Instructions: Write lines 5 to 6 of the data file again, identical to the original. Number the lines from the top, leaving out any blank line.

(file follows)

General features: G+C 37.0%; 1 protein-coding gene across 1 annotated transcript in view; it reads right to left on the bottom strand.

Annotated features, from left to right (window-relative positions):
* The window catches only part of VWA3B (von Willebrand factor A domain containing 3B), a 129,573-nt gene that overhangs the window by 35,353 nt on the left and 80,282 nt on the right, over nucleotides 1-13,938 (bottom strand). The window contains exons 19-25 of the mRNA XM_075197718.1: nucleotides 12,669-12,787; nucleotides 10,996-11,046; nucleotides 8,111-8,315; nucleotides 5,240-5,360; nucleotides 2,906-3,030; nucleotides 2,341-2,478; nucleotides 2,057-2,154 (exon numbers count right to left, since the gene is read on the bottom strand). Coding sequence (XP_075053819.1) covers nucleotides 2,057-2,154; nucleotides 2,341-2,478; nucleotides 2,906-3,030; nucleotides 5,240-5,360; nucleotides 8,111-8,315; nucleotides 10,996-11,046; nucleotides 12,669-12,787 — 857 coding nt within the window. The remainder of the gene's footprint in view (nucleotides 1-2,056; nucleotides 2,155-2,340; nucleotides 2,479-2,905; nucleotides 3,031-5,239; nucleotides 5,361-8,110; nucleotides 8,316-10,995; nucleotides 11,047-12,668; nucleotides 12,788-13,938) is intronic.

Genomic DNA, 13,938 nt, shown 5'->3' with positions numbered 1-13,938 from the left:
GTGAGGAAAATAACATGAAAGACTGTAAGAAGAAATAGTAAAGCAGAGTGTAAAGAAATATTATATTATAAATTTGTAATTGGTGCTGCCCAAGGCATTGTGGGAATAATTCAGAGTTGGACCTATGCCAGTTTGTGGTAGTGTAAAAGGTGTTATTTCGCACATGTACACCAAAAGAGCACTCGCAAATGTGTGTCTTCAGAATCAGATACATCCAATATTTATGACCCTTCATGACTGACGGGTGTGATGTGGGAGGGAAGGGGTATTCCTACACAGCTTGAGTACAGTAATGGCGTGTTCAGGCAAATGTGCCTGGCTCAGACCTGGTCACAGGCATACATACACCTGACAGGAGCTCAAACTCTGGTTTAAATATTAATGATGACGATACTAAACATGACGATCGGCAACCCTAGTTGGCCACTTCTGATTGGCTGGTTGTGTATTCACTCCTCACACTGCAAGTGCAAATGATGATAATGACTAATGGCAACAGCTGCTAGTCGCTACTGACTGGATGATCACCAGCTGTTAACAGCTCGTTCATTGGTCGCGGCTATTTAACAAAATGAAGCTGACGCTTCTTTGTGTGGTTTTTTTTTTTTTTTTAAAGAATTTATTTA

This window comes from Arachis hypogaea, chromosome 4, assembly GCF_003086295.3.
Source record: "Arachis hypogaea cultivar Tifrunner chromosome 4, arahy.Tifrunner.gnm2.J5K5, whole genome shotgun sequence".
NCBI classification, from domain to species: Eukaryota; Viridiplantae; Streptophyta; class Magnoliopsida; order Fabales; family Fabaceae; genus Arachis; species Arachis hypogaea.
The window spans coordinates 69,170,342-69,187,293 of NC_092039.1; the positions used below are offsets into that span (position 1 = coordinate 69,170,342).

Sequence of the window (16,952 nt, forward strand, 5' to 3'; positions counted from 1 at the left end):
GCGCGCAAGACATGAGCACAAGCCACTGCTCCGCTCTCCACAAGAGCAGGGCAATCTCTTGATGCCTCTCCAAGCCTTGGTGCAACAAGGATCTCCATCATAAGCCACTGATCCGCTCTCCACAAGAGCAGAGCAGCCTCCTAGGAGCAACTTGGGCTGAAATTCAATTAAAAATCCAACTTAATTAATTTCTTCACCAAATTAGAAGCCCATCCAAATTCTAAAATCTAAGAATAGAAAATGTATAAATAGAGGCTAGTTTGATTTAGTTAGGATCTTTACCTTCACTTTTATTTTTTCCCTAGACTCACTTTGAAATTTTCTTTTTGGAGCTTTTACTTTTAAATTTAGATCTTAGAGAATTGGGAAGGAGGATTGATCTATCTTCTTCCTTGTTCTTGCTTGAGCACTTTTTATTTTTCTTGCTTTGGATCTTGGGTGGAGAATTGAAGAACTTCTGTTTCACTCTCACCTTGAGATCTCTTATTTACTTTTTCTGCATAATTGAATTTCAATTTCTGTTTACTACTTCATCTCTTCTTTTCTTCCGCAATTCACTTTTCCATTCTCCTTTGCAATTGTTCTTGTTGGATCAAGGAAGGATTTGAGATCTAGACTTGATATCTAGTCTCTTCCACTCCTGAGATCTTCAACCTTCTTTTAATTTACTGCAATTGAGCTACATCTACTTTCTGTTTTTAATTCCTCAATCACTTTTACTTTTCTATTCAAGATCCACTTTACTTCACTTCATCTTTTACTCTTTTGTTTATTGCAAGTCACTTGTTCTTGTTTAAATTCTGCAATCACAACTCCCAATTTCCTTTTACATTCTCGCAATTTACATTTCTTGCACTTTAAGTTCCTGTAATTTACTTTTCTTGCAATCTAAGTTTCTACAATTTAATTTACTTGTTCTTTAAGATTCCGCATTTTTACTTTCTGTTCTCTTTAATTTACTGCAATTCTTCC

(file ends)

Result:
GTGAGGAAAATAACATGAAAGACTGTAAGAAGAAATAGTAAAGCAGAGTGTAAAGAAATATTATATTATAAATTTGTAATTGGTGCTGCCCAAGGCATTGTGGGAATAATTCAGAGTTGGACCTATGCCAGTTTGTGGTAGTGTAAAAGGTGTTATTTCGCACATGTACACCAAAAGAGCACTCGCAAATGTGTGTCTTCAGAATCAGATACATCCAATATTTATGACCCTTCATGACTGACGGGTGTGATGTGGGAGGGAAGGGGTATTCCTACACAGCTTGAGTACAGTAATGGCGTGTTCAGGCAAATGTGCCTGGCTCAGACCTGGTCACAGGCATACATACACCTGACAGGAGCTCAAACTCTGGTTTAAATATTAATGATGACGATACTAAACATGACGATCGGCAACCCTAGTTGGCCACTTCTGATTGGCTGGTTGTGTATTCACTCCTCACACTGCAAGTGCAAATGATGATAATGACTAATGGCAACAGCTGCTAGTCGCTACTGACTGGATGATCACCAGCTGTTAACAGCTCGTTCATTGGTCGCGGCTATTTAACAAAATGAAGCTGACGCTTCTTTGTGTGGTTTTTTTTTTTTTTTTAAAGAATTTATTTA

This window comes from Arachis hypogaea, chromosome 4, assembly GCF_003086295.3.